Finalist for the National Book Award for Nonfiction * New York Times Bestseller * A Huffington Post Notable Nonfiction Book of the Year * One of the Best Books of the Month on Goodreads * Library Journal Best Sci-Tech Book of the Year * An American Library Association Notable Book of the Year
“Sy Montgomery’s The Soul of an Octopus does for the creature what Helen Macdonald’s H Is for Hawk did for raptors.” —New Statesman, UK
“One of the best science books of the year.” —Science Friday, NPR
Another New York Times bestseller from the author of The Good Good Pig, this “fascinating…touching…informative…entertaining” (The Daily Beast) book explores the emotional and physical world of the octopus—a surprisingly complex, intelligent, and spirited creature—and the remarkable connections it makes with humans.
In pursuit of the wild, solitary, predatory octopus, popular naturalist Sy Montgomery has practiced true immersion journalism. From New England aquarium tanks to the reefs of French Polynesia and the Gulf of Mexico, she has befriended octopuses with strikingly different personalities—gentle Athena, assertive Octavia, curious Kali, and joyful Karma. Each creature shows her cleverness in myriad ways: escaping enclosures like an orangutan; jetting water to bounce balls; and endlessly tricking companions with multiple “sleights of hand” to get food.
Scientists have only recently accepted the intelligence of dogs, birds, and chimpanzees but now are watching octopuses solve problems and are trying to decipher the meaning of the animal’s color-changing techniques. With her “joyful passion for these intelligent and fascinating creatures” (Library Journal Editors’ Spring Pick), Montgomery chronicles the growing appreciation of this mollusk as she tells a unique love story. By turns funny, entertaining, touching, and profound, The Soul of an Octopus reveals what octopuses can teach us about the meeting of two very different minds.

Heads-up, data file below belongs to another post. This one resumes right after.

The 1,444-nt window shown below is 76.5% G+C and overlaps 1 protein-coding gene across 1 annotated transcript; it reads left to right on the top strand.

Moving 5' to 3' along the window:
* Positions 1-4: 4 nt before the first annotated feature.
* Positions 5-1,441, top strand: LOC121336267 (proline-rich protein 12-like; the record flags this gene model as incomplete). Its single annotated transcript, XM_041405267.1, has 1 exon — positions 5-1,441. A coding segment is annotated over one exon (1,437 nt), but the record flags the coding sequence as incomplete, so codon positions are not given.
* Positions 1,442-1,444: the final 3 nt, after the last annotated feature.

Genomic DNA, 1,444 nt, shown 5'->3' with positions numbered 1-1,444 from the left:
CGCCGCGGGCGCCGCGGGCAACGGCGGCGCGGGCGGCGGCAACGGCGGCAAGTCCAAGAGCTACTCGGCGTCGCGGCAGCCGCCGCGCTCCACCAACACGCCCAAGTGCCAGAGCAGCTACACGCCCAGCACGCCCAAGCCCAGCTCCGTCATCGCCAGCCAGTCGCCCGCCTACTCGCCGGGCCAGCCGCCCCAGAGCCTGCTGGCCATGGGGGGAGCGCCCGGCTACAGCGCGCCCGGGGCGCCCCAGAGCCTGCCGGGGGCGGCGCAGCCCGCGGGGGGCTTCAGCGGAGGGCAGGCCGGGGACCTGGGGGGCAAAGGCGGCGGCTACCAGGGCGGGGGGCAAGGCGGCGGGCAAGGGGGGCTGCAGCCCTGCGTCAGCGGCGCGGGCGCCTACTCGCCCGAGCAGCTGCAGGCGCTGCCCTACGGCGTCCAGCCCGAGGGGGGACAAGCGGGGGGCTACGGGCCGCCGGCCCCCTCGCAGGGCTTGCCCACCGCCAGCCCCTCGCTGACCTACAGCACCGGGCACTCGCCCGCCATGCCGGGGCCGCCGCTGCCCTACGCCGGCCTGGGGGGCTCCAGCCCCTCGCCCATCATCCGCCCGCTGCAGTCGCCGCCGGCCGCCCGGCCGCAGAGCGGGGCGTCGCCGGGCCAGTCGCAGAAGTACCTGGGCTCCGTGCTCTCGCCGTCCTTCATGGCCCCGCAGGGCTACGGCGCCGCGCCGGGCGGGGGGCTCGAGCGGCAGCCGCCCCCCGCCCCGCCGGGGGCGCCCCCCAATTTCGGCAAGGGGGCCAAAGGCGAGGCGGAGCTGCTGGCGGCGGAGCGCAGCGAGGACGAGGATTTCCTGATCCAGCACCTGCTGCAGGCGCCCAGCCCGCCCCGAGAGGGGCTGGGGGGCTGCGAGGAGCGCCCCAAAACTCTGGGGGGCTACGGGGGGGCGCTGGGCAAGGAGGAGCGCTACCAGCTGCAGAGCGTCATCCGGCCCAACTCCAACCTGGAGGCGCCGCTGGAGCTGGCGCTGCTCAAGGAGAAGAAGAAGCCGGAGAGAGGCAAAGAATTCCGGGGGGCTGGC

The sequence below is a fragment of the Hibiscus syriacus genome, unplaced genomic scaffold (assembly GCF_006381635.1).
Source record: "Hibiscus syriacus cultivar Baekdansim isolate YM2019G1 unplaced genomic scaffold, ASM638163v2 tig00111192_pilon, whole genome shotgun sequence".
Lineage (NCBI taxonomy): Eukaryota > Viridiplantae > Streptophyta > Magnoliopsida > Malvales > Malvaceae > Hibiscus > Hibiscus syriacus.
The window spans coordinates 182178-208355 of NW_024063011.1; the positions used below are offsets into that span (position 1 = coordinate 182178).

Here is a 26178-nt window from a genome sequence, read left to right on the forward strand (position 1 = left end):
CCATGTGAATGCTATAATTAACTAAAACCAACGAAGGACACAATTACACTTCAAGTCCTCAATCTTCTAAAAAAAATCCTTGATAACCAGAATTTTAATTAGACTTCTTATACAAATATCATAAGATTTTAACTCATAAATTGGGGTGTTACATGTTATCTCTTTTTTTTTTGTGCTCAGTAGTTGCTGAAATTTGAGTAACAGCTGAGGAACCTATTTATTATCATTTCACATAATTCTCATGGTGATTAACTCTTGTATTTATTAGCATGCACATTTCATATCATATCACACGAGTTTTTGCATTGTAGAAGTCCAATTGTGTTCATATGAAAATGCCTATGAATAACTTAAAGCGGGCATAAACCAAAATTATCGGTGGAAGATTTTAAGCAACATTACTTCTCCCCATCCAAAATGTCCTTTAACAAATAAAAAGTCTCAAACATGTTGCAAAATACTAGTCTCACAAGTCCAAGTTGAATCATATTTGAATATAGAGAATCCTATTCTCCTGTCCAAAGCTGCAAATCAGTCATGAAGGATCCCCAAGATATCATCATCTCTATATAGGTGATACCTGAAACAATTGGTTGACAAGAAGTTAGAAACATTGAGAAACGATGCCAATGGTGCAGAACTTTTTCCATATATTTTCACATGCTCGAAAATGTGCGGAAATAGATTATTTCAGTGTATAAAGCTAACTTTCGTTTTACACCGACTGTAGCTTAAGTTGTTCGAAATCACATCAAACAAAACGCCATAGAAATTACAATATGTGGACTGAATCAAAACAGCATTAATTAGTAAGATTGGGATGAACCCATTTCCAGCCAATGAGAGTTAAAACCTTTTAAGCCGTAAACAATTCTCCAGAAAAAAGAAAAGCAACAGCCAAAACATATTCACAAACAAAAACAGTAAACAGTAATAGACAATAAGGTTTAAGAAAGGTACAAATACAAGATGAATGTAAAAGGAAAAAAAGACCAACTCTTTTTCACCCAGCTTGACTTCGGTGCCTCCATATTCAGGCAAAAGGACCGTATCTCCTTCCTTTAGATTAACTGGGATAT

The ever-curious Montgomery (author of Temple Grandin), a naturalist who writes books for children and adults alike, sets out on a quest to learn what it's like to be an octopus after she meets an octopus named Athena at the New England Aquarium. Upon introduction, the young octopus reached her tentacles out to her new acquaintance, winning over the immediately fascinated Montgomery. The pair developed a relationship that Montgomery charts as she relates her frequent visits to Athena. Athena's sudden death plunged Montgomery into a deep grief, but she returned to the aquarium to meet Octavia, the first in a series of octopuses followed by Kali and Karma that reveal to Montgomery just how brilliant these cephalopods can be. She reveals that octopuses often get bored, requiring diversions and toys to keep them occupied; that they change colors to show anger, hunger, annoyance, and pleasure; and that they are not always motivated by hunger, but often crave attention once they receive it from humans. Montgomery's deep love of these creatures often causes her to excessively anthropomorphize them, but her depictions of her intimate experiences with her cephalopod friends ring true, allowing readers to see them in an entirely new light.
A mind expanding journey into the world of octopuses, thoroughly enjoyable. Having grown up in literally the center of the continent, this book increased exponentially my appreciation of the oceans.
Such a great book. Highly recommended